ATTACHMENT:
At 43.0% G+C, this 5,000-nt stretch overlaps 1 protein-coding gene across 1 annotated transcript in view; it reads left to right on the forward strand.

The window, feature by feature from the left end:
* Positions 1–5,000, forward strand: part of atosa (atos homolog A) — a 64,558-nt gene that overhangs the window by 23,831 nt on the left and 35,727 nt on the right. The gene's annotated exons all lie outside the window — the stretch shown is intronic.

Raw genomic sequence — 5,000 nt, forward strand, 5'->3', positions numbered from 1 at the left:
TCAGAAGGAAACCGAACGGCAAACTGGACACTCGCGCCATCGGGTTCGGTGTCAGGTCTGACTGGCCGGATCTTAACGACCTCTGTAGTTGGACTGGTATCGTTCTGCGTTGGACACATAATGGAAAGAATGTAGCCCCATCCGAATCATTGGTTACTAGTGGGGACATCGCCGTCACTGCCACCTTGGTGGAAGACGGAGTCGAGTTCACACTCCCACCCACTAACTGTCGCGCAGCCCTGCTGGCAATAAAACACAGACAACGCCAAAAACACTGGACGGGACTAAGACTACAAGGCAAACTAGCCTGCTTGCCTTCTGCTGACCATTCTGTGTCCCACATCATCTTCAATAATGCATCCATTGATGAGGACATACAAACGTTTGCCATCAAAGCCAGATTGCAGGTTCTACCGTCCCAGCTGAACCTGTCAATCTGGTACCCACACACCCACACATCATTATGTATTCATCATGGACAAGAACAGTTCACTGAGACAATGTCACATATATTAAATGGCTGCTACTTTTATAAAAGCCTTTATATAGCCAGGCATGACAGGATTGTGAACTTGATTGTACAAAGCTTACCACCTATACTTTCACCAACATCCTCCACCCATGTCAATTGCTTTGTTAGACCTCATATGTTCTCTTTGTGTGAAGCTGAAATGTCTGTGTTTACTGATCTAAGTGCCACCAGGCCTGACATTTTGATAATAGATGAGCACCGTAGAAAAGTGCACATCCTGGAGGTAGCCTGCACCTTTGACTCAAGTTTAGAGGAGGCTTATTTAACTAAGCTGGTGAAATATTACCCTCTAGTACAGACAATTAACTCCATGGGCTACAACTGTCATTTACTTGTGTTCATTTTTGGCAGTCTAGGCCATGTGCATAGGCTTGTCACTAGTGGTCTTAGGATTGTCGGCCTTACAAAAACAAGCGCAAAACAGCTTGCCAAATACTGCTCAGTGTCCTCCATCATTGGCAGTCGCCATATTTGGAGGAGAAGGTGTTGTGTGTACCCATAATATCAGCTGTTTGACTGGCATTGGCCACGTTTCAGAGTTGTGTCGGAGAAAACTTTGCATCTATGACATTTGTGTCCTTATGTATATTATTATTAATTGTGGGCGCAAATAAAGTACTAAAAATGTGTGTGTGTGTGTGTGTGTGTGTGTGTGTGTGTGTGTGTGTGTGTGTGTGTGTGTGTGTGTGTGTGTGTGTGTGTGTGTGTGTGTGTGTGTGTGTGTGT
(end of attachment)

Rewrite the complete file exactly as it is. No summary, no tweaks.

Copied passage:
At 43.0% G+C, this 5,000-nt stretch overlaps 1 protein-coding gene across 1 annotated transcript in view; it reads left to right on the forward strand.

The window, feature by feature from the left end:
* Positions 1–5,000, forward strand: part of atosa (atos homolog A) — a 64,558-nt gene that overhangs the window by 23,831 nt on the left and 35,727 nt on the right. The gene's annotated exons all lie outside the window — the stretch shown is intronic.

Raw genomic sequence — 5,000 nt, forward strand, 5'->3', positions numbered from 1 at the left:
TCAGAAGGAAACCGAACGGCAAACTGGACACTCGCGCCATCGGGTTCGGTGTCAGGTCTGACTGGCCGGATCTTAACGACCTCTGTAGTTGGACTGGTATCGTTCTGCGTTGGACACATAATGGAAAGAATGTAGCCCCATCCGAATCATTGGTTACTAGTGGGGACATCGCCGTCACTGCCACCTTGGTGGAAGACGGAGTCGAGTTCACACTCCCACCCACTAACTGTCGCGCAGCCCTGCTGGCAATAAAACACAGACAACGCCAAAAACACTGGACGGGACTAAGACTACAAGGCAAACTAGCCTGCTTGCCTTCTGCTGACCATTCTGTGTCCCACATCATCTTCAATAATGCATCCATTGATGAGGACATACAAACGTTTGCCATCAAAGCCAGATTGCAGGTTCTACCGTCCCAGCTGAACCTGTCAATCTGGTACCCACACACCCACACATCATTATGTATTCATCATGGACAAGAACAGTTCACTGAGACAATGTCACATATATTAAATGGCTGCTACTTTTATAAAAGCCTTTATATAGCCAGGCATGACAGGATTGTGAACTTGATTGTACAAAGCTTACCACCTATACTTTCACCAACATCCTCCACCCATGTCAATTGCTTTGTTAGACCTCATATGTTCTCTTTGTGTGAAGCTGAAATGTCTGTGTTTACTGATCTAAGTGCCACCAGGCCTGACATTTTGATAATAGATGAGCACCGTAGAAAAGTGCACATCCTGGAGGTAGCCTGCACCTTTGACTCAAGTTTAGAGGAGGCTTATTTAACTAAGCTGGTGAAATATTACCCTCTAGTACAGACAATTAACTCCATGGGCTACAACTGTCATTTACTTGTGTTCATTTTTGGCAGTCTAGGCCATGTGCATAGGCTTGTCACTAGTGGTCTTAGGATTGTCGGCCTTACAAAAACAAGCGCAAAACAGCTTGCCAAATACTGCTCAGTGTCCTCCATCATTGGCAGTCGCCATATTTGGAGGAGAAGGTGTTGTGTGTACCCATAATATCAGCTGTTTGACTGGCATTGGCCACGTTTCAGAGTTGTGTCGGAGAAAACTTTGCATCTATGACATTTGTGTCCTTATGTATATTATTATTAATTGTGGGCGCAAATAAAGTACTAAAAATGTGTGTGTGTGTGTGTGTGTGTGTGTGTGTGTGTGTGTGTGTGTGTGTGTGTGTGTGTGTGTGTGTGTGTGTGTGTGTGTGTGTGTGTGTGTGTGTGTGT